An alternate embodiment of straps 58 and 60 which does not require staples is illustrated in FIG. 13. The strap 58 is attached to the mold half 32 by snaps 66 and to the mold half 34 by snaps 68. By utilizing snaps, the mold halves 32 and 34 can be fabricated in a ready-to-use condition. By disposing the mating halves of the snaps at the appropriate distances, it is not necessary to measure the distances but, rather, it is only necessary to mate the snaps on the straps 58 and 60 with the mating portions on the mold halves 32 and 34. This prevents an operator from forming an assembly with gaps that are too large.
Referring now to FIG. 14, there is illustrated an alternate embodiment of limiting the gap dimensions on interconnected mold segments. A longitudinal flat member 70 is pivoted about a point 72 on the side of the mold 32. A sliding pin 74 is disposed on the end of the mold 34 opposite the gap 44 from the mold half 32. The longitudinal member 70 has a slot 76 formed therein that is dimensioned to fit over the sliding pin 74. At one extreme, the gap 44 is maximum and at the other extreme, the ends just abut. Therefore, the longitudinal member 70 maximizes the gap 44, allows the gap to narrow during curing and also prevents the ends from abutting and pushing upward.
Referring now to FIGS. 15 and 16, there is illustrated an alternate method for ensuring that the gap 44 is formed. A spacing member 78 is disposed in the gap 44 during the formation thereof. Rather than utilizing the solid nylon strap 26 for securing the assembly, two thin nylon or Chlorobutyl straps 80 and 84 are disposed along the circumferential edges of the mold halves 32 and 34. This secures the mold halves to the built-up tire carcass 10 while the spacing member 78 prevents the gap 44 from being reduced in width. After the assembly is formed, the spacing member 78 is removed and the tire processed as described above.
Referring now to FIG. 17, there is illustrated an interlocking mechanism for preventing lateral movement of the ends 16 and 18 of the mold 14. The interlocking mechanism consists of male plugs 86 attached to the end 18 and aligned tangentially with the mold 14 and female receptacles 88 in the end 16. The male plugs 86 are mated with the female receptacles 88 such that closure of the gap 22 results in insertion of the male plugs 86 into the female receptacles 88. In this manner, lateral displacement of the mold about the gap 22 is prevented.
In processing the tire from the initial casing to the final assembly that is placed in the curing oven, the following process steps are utilized.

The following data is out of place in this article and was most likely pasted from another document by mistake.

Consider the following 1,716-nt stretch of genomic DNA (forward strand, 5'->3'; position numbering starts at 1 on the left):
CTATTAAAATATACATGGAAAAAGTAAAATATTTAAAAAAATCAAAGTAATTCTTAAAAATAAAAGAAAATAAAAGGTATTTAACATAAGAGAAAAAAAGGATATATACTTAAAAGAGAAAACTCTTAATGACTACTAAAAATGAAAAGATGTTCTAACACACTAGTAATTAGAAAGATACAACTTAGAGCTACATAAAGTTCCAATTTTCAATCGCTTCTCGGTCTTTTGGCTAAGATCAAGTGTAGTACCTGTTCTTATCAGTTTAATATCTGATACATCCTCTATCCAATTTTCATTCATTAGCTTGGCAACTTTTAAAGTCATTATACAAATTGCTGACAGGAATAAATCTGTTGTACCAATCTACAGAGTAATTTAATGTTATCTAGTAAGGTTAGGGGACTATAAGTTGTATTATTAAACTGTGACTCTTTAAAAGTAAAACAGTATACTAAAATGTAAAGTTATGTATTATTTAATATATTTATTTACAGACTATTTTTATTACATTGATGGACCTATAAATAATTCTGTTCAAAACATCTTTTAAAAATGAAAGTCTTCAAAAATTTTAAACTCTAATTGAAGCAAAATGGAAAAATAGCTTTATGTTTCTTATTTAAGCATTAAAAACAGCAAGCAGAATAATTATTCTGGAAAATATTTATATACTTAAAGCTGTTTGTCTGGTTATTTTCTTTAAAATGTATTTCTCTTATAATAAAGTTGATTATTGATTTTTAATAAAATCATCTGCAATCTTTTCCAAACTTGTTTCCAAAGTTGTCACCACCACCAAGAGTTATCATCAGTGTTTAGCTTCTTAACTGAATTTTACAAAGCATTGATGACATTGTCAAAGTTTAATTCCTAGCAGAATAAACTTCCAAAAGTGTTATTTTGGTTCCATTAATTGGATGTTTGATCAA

1. The tire casing has the outer surface thereof buffed and cement applied thereto.
2. The cemented casing is placed on a tread builder with a stitcher arm.
3. A predetermined die size of uncured rubber is placed around the tire that is disposed on the tread builder.
4. One of the mold sections for a two section mold is placed on top of the built up casing and the stitcher arm lowered to secure this mold against the casing.
5. The second half of the two piece mold is placed against the tire and each of the gaps spliced with a layer of nylon tape unless one gap has already been spliced, in which case only the remaining gap need be spliced.
6. (optional) A length of nylon tape has one end thereof stapled to the mold and then wrapped 360.degree. about the mold to overlap with the other end of the tape and then the free end of the tape is stapled to the mold. The nylon tape is wet before placing about the tire. This tape holds the two mold sections securely against the built tire.
7. If necessary, a segment is disposed within the gap such that the ends are between 1/8th to 3/8th of an inch for a passenger tire or 1/4 to 1/2 inch for a truck tire.
8. Each gap is covered with a cap.
9. A second layer of tape is applied and stapled around the cap to secure the cap against the mold. The tape is prewet before disposal on the mold.
10. The tape is allowed to dry for a short amount of time, resulting in a six to eight percent reduction in circumference. Steps 9 and 10 and optional step 6 can be eliminated by using an elastic band fabricated from Chlorobutyl.
11. The envelope is applied and then a rim is inserted into the tire and the curing process is proceeded with.
In fabricating a recapped tire, any of the mold configurations described above can be utilized. The following are examples of such use.EXAMPLE 1
A single mold section having only one gap was utilized to recap a tire having a size 10.00-20 (bias). A tire carcass was built up to a circumference of 126.0625 inches. The mold was fabricated on a mold matrix that had a circumference of 128.5 inches with a mold rib circumference measurement of 125.0 inches. The mold was applied to the built-up tire and stitched until the gap between the mold ends equalled 0.5 inch. The tire was wrapped with wet nylon tape and covered with an envelope. A rim was then applied to the tire and the tire was cured. The cure time was three hours and forty five minutes at a temperature of 260.degree. F. The pressure inside of the tire carcass was 140 psi and the pressure external the tire was 70 psi. The resulting space between the bottom of the tread and the tire carcass, termed the "undertread", measured between 5/32-6/32 inches with the tread less than 1/8th of an inch off center. The adhesion of the cured tread pattern to the tire carcass was 105 pounds per inch (ppi).EXAMPLE 2